Lauren Lemley, Ph.D.
Lauren Lemley, Ph.D.
Assistant Professor of Communication and Director of the Speaking Center
B.S., Abilene Christian University, 2005
M.A., Abilene Christian University, 2007
Ph.D., Texas A&M University, 2010
Originally from: Kerrville, Texas
Why you do what you do and why at ACU: I grew up in a family of teachers, from whom I inherited a love of knowledge and learning. The study of communication is especially exciting to me because it is a subject that has applications in all academic disciplines and career fields, and teaching communication courses gives me the opportunity to prepare students for their future. I completed both my undergraduate and masters work in the Communication Department here at ACU, and I feel truly blessed to be back in a thriving academic community that fosters my development as a Christian educator and scholar. ACU’s emphasis on integrating faith and learning allows me to teach more than just course material; it grants me the opportunity to engage students in conversation about their faith.
What you expect from students: I expect my students to actively engage in a learning environment where they learn from and challenge one another.
What you want to give your students: I want to give my students an excitement for knowledge. I want them to find principles and concepts I teach in the classroom that will benefit them in their personal and professional lives.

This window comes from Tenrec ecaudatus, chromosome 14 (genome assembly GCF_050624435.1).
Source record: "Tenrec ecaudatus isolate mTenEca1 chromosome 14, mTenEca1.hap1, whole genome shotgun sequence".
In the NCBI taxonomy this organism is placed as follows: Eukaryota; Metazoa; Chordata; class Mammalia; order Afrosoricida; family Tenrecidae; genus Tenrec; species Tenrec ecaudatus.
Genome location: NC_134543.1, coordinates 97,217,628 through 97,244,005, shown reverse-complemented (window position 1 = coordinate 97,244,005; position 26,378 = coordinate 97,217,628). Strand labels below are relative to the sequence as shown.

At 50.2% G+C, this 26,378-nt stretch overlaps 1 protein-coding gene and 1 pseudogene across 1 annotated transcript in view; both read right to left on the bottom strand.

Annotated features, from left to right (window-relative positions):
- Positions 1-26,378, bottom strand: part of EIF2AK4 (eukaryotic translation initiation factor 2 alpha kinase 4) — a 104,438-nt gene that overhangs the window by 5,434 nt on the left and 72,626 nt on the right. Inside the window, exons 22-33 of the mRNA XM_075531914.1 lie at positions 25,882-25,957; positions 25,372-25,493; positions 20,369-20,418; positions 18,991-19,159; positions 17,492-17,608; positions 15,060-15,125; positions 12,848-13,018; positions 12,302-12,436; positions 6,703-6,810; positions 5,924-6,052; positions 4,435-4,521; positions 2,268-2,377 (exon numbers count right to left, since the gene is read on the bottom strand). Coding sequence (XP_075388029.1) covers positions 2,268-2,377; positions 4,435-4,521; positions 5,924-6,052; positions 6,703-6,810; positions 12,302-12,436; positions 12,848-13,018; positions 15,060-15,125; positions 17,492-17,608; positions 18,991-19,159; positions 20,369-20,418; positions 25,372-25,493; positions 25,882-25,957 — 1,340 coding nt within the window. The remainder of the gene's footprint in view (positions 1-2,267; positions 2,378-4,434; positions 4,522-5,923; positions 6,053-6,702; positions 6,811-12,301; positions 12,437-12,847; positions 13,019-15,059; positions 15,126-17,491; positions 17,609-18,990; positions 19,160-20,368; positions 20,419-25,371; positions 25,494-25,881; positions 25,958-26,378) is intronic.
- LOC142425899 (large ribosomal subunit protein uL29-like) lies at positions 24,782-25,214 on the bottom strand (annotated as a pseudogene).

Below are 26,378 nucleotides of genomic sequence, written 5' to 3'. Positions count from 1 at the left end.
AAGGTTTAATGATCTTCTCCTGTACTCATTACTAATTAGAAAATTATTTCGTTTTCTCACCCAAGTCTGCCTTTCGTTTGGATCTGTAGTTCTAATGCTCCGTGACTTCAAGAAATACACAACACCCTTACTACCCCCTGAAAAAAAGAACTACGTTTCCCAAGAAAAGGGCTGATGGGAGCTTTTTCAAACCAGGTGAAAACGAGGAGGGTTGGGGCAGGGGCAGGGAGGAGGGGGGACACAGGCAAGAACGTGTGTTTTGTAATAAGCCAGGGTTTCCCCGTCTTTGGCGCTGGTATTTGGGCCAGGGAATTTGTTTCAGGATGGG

Personal: I have been married for three years to my husband, Brandon (’07). We have an aquarium full of fish, and we recently adopted a lab/golden retriever mix puppy named Toby.
Interests outside of classroom: I love to read, watch movies, and travel. I participated in the Study Abroad program here at ACU during my undergraduate work, and I highly recommend finding a way to enrich your education through international travel.
Research interests: My research focuses on the role of rhetoric in both historical and current cultural contexts. I am particularly interested in how rhetorical principles and theories apply to texts from diverse time periods and allow us to make connections between the past and present. I approach each of my research projects as an opportunity to understand how rhetoric impacts societies and shapes cultures. My dissertation focused on the role that rhetoric played in shaping, resolving, and remembering the Salem witchcraft trials.